What the Supreme Court Case Being Argued Tuesday Could Mean for Superfund Site Cleanups Across the Country

The Supreme Court is scheduled to hear oral arguments Tuesday for a case that will determine whether a group of owners of polluted land have the right to use state law to sue the company that owns the smelter site responsible for the pollution for damages beyond the penalties and cleanup costs the federal government ordered.

The case focuses on the Anaconda Smelter site in southwestern Montana, which refined copper ore between 1884 and 1980. A few years before the site ceased operation, it was purchased by the Atlantic Richfield Co., an oil supplier. In 1983, the Environmental Protection Agency (EPA) designated the Anaconda Smelter a superfund site—meaning that the high levels of hazardous contamination of arsenic, lead, copper, cadmium, and zinc made it a high priority for cleanup.

Under the superfund designation, the EPA would provide funding to the Atlantic Richfield Co. to assist in removing the toxic pollutants from the area. Atlantic Richfield spent the next three decades—and about $400 million—working to clean up the site, according to court records. The superfund site covers about 300 square miles and is also home to more than 9,000 people.

Most of the cleanup has been completed, EPA records show, but according to SCOTUSblog, "outside experts" have said more work needs to be done—work that the company alleged could make conditions worse by contaminating groundwater after digging up arsenic in the soil.

In 2008, 98 Montanans who owned land around the site of the smelter—within the superfund site—sued Atlantic Richfield, claiming that the company should compensate them for the health hazard the smelter created and pay to remove all the arsenic and lead on their land—beyond what the EPA had ordered. They believed that because Atlantic Richfield had been the last entity to own the smelter, it is responsible for all of the pollution caused during the smelter's years of operation.

Anaconda Smelter
Calcine being moved from the roasting furnaces at the Anaconda Copper Mining Co. in Anaconda, Montana. Russell Lee/Getty

The landowners demanded $60 million from the company in restoration damages. In 2013, Atlantic Richfield argued that the Comprehensive Environmental Response, Compensation and Liability Act of 1980 exempted it from paying damages like the ones sought by the landowners. Atlantic Richfield's attorneys argued that a section of CERCLA meant that state courts did not have the power to review claims that would interfere with the EPA's prescription for cleaning up the site.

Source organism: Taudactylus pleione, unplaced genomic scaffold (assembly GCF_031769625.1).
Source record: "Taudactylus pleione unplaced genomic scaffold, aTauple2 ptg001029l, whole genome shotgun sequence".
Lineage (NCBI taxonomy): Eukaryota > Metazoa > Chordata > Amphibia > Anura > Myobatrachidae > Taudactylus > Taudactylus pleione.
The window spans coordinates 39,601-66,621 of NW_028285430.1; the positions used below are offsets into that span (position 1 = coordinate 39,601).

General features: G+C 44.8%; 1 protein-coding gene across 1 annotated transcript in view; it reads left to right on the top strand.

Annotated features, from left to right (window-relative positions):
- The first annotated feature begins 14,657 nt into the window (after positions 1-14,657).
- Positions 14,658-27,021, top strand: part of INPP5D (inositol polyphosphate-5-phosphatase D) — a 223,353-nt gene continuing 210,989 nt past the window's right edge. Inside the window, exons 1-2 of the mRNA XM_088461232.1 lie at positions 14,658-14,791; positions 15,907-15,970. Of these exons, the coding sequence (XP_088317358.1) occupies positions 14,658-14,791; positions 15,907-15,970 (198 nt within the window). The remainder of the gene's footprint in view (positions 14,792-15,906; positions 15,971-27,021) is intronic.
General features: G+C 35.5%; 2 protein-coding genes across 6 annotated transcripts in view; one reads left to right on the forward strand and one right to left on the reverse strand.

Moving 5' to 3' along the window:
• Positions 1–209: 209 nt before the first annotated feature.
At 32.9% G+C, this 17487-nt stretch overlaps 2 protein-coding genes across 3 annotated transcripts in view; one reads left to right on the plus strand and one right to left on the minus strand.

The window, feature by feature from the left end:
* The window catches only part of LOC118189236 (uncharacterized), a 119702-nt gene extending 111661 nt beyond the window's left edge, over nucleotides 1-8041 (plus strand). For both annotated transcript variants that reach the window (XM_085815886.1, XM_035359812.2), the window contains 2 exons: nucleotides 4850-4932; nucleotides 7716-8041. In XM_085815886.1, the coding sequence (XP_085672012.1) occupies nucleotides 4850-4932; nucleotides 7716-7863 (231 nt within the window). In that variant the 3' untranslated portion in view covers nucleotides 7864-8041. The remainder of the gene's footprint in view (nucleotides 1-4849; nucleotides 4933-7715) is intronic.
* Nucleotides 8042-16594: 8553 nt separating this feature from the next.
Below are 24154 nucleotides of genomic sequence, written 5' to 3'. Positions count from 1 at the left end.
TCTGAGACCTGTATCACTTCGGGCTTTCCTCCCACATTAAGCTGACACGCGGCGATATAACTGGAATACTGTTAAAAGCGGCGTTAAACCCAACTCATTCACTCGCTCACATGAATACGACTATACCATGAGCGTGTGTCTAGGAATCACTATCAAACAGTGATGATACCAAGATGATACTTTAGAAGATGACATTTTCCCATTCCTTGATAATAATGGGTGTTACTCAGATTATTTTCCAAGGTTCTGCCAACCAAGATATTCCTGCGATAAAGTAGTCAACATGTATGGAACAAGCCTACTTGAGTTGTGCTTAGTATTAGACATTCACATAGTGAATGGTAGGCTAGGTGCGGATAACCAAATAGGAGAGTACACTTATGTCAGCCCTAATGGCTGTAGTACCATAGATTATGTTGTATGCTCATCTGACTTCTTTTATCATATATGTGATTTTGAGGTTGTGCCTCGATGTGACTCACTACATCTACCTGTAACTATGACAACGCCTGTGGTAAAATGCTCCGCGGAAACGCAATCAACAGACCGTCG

Atlantic Richfield also pointed to the EPA's determination that the company, as the owner of the smelter and the land around it, was the "potentially responsible party" in causing the pollution. The company went on to argue that the landowners were also "potentially responsible parties" for the pollution and, as such, they, like Atlantic Richfield "must seek EPA approval...before engaging in remedial action."

Montana's Supreme Court did not concur with Atlantic Richfield's view that CERCLA prevented the landowners from demanding restoration damages and upheld the lower courts' rulings in the landowners' favor. The company, however, appealed their case to the Supreme Court, which agreed to hear it.

Atlantic Richfield's position is that if the case were to be decided in favor of its disgruntled neighbors, the decision would affect how cleanups are conducted across the country and who gets to decide what's good enough, setting an unclear set of standards for cleanups across the country.

"The state court's holding throws remediation efforts at Anaconda and other massive sites into chaos and opens the door for thousands of private individuals to select and impose their own remedies at CERCLA sites at a potential cost of many millions of dollars per site," the company's lawyers told the Supreme Court last year, according to E&E News.

"It's a really long struggle," said Serge Myers, 74, who helped start the landowners' lawsuit, told The Washington Post. "We only have one lifetime, and the corporations have forever. We just want our yard to be clean and healthy for our kids."

Michael Abendhoff, director of media affairs for Atlantic Richfield, told Newsweek in an email that the company "appreciates the opportunity to be heard and looks forward to the Court's decision."

The Supreme Court will hear oral arguments for the case at 11 a.m. EST on Tuesday.

This story has been updated to include a statement from the Atlantic Richfield Co.

What the Supreme Court Case Being Argued Tuesday Could Mean for Superfund Site Cleanups Across the Country | U.S.